According to Otte, Temperley was in the habit of writing up impressions in diary form as early as 1900, usually in the form of travel journals while on summer visits to continental destinations, but it was only in 1916, once firmly established in the War Office that he began to keep a ‘more or less daily’ record of his activities and observations. ‘As a professional historian,’ Otte says, ‘he naturally appreciated the significance of eyewitness accounts, and it seems clear from the nature of the source that he meant eventually to publish at least parts of his diary.’ However, his early death prevented this, and later attempts by his widow, apparently, led nowhere. The diaries, in fact, lay ‘slumbering’ in a tin trunk in Temperley’s Somerset home. As a historical source, Otte concludes, the value of the diaries is ‘immense’, and ‘now take their place alongside those of J. W. Headlam-Morley and Harold Nicolson as essential sources for anyone wishing to understand the development of British foreign policy and diplomacy’ in the period.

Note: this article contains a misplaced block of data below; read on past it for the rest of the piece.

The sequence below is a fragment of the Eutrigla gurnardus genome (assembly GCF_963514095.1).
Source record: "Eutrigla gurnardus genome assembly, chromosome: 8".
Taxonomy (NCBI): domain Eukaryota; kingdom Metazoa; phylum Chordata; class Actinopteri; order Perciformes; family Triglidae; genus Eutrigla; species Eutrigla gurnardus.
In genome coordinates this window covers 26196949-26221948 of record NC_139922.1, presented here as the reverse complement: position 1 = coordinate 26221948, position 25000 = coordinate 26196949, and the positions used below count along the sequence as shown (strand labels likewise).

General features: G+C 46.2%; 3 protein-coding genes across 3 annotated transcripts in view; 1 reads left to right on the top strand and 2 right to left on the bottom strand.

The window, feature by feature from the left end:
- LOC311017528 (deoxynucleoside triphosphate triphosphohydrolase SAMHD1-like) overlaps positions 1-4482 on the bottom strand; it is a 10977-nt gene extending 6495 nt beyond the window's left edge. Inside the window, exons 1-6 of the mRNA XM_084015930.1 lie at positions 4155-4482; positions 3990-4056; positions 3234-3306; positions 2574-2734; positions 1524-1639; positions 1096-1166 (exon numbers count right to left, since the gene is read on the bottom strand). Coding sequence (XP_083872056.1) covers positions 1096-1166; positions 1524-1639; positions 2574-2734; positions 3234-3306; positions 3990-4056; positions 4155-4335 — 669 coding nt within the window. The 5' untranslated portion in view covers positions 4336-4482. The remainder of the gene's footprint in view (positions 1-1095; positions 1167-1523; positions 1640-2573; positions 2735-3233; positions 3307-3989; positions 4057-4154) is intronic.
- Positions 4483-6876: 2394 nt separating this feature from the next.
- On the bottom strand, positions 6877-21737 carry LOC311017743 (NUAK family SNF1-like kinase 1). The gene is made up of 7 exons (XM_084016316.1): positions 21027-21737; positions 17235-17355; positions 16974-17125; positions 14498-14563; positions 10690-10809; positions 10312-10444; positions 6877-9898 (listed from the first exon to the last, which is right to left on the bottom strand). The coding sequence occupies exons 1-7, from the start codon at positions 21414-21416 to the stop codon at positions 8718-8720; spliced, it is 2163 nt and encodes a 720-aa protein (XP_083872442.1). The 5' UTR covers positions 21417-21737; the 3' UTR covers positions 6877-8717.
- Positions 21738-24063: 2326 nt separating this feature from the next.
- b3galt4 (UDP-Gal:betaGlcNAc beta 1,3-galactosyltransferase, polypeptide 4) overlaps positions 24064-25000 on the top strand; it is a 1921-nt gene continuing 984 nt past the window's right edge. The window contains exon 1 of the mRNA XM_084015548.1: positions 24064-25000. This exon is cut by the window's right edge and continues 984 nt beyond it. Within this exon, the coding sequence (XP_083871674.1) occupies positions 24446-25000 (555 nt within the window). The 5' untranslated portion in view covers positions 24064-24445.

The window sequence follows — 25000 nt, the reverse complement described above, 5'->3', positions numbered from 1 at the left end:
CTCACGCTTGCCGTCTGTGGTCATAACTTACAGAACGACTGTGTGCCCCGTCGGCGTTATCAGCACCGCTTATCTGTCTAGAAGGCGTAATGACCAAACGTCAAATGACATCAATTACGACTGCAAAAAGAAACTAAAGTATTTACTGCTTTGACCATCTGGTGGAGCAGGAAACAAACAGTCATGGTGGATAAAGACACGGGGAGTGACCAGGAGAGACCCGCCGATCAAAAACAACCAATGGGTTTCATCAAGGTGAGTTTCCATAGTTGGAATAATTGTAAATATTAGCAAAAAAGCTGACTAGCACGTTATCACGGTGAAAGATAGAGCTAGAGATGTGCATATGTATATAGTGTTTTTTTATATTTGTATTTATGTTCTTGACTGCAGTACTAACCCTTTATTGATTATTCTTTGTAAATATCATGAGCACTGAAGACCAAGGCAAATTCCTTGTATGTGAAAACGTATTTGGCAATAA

Otte’s edition of Temperley’s diaries can be previewed at Googlebooks - the source of the following extracts. (I have reproduced the extracts more or less as published, including the editor’s many square brackets - with one exception: I have removed several instances of ‘[Lloyd George]’ leaving Temperley’s ‘LG’ as sufficient identification.)

25 January 1918
‘I heard today from Sir George Arthur, the last story of LG and Asquith. Recently, feeling his insecurity, as witness his lunch to D[avid] D[avies], [Lloyd George] asked Squith to come to 10 Downing St. ‘I’ll be damned if I do’, said Squith to the intermediary. So LG Cavendish Square. There he posed as humble almost servile. ‘I should be ready to serve under you’, said LG. ‘Neither under you, nor over, nor with you,’ said Squith. (Later this story appeared in the Bystander on the 26th.)

The conversation drifted on to Northcliffe and his hatred of the King, due largely to the fact that the King disliked and hardly ever received him. It is well-known at Court that Northcliffe is anti-King, and it is believed that LG is a Republican in principle.